What if you could go to work every day in the United States’ largest public library genealogy collection?
Curt Witcher does: He’s the director of the Genealogy Center at the Allen County Public Library (ACPL) in Fort Wayne, Ind., which has collections covering the United States and beyond.
Witcher kindly took time to be interviewed for the July/August 2014 Family Tree Magazine, but we didn’t have space to include the whole Q&A in the issue. Here’s the rest of our enlightening conversation about the Genealogy Center and a unique family history resource that its librarians produce:
Q. How many visitors do you get on an average day?
A. It depends on the weather. We could see only a couple dozen on bad days, but we push 1,000 people some days. In 2013, we saw just over 96,000. Between May and August, about 80 percent of patrons come from out-of-county.
Q. How does The Genealogy Center continue to thrive in the public library setting?
A. Libraries have a lot of competing priorities these days. It can be really challenging for libraries to have a large and noted special collection like we have. We were born more than 50 years ago out of desire to serve the underserved genealogists. It was like throwing a match on dry wood: the local chapter of the Daughters of the American Revolution, Indiana state library and others started donating historical materials to us. We now have north of 1.1 million physical items.
We’ve had some pretty consequential endowment gifts specifically for the Genealogy Center. But to be honest, the community loves the fact that we have this center. We account for $6.3 million in indirect economic impact, like hotels and restaurant business. This community also has a century-long love affair with the library. Its per-capita support is in top 10 percent. The library takes up an entire block and has 13 branches.
Q. You must be very proud to watch PERSI grow up.
A. PERSI [the Periodical Source Index to genealogy articles in US and Canadian magazines and journals] is the brainchild of my predecessor as manager, Michael Clegg. He wanted to do something consequential for genealogists worldwide, like a Reader’s Guide to Periodical Literature but for genealogy and local history.
We’ve run a pretty modest operation but through our partners over the years we’ve done pretty great things. First PERSI came out in paper. In the late 1980s and early 1990s, we had a partnership with what’s now FamilySearch International to put PERSI on microfiche, then broadcast it out to their Family History Centers. It was our first breakout from the traditional print library market—to make PERSI more mass distributed.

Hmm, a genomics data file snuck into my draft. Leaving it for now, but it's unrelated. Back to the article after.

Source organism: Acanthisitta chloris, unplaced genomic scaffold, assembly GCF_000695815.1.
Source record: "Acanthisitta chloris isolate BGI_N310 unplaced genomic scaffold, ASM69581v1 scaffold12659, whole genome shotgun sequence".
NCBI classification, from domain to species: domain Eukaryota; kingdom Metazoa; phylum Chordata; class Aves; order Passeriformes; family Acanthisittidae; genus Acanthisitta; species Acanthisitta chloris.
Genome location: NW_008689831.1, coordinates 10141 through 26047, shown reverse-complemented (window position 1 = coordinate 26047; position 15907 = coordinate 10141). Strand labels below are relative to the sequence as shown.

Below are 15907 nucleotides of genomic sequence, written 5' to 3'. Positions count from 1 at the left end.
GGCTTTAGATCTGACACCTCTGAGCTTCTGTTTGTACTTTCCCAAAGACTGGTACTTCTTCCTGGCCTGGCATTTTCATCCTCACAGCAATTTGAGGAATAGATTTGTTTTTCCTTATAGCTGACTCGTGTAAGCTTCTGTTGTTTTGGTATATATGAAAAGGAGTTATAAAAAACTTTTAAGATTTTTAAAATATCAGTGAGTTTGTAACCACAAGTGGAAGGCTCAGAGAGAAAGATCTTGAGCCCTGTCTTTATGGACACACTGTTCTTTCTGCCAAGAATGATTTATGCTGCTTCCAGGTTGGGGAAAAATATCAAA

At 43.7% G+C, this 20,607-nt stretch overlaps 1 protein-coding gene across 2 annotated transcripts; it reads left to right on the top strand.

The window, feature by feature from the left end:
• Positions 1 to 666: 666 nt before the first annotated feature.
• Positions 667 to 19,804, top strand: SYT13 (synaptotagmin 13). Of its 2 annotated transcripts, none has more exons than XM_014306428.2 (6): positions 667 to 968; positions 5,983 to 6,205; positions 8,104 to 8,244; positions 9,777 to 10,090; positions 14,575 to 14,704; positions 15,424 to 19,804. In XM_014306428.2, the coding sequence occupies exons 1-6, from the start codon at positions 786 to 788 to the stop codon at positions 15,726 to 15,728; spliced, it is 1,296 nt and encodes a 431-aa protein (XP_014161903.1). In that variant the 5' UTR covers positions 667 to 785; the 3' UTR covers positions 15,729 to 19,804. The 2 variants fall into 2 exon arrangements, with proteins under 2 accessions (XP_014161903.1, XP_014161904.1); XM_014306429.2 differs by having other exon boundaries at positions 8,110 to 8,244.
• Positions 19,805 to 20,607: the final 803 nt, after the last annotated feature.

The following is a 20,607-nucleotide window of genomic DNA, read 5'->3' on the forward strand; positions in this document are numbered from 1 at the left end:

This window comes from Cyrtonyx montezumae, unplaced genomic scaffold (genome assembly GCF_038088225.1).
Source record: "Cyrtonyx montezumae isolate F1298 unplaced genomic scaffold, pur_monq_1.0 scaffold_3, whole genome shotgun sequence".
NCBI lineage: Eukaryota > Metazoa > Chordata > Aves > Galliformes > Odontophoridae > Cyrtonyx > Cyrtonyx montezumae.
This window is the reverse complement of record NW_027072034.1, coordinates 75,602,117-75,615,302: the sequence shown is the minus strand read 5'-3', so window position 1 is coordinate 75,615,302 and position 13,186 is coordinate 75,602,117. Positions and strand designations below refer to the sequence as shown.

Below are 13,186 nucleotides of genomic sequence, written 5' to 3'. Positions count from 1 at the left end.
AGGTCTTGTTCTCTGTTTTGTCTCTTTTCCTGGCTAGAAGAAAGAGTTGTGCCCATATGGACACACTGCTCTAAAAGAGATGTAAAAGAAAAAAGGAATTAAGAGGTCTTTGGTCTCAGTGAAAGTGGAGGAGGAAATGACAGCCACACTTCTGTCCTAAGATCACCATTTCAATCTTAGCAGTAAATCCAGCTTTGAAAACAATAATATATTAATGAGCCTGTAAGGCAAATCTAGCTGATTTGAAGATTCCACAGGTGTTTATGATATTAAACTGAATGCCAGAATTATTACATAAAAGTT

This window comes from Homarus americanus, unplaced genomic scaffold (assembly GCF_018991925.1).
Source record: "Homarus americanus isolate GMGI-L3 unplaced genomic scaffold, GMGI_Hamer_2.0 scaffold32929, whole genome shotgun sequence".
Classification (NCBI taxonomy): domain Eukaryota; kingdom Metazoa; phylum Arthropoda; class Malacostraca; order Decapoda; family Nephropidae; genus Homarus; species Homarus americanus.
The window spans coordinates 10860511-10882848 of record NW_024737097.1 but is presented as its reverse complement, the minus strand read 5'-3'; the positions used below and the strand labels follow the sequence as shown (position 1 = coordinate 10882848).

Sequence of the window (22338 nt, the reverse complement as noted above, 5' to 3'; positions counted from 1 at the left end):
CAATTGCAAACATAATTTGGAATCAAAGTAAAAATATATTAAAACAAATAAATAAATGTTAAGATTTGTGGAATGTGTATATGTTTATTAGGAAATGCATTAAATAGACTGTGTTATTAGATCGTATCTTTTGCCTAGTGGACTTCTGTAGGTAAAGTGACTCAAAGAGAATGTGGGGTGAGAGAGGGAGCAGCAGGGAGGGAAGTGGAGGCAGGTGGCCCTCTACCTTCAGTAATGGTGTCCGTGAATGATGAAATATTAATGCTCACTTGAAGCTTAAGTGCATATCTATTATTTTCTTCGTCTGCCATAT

Then we worked with Ancestry.com, then HeritageQuest, to get it online. Now we’re over the moon to partner with FindMyPast and add digitized content. Customers today are not satisfied to find the indexed entry. Their expectation is to get to the article with a click. With keyword searching on Google, why do we still need PERSI? People are tired of huge datasets. We don’t want 31 million hits on a narrow topic.
The more-sophisticated searchers know that not everything most important is on the first five pages of Google search results. We’re so committed to having another way to find their family history. If you don’t use periodical literature, you risk missing 30 percent of the materials you need to move your research forward.
Q. What is your role with PERSI now at ACPL?
A. We continue to subject-index PERSI (it’s not an every-name index). We have the equivalent of 6 full-time staff on PERSI. We thumb through every page to make sure we don’t miss anything. Easily 25 percent of these publications have significant articles that just don’t make it to the title page. It’s not the most exciting job to index every article, but you understand you’re contributing to one-of-a-kind resource for the exciting family history world.
See the July/August 2014 Family Tree Magazine for more Q&A with Curt Witcher.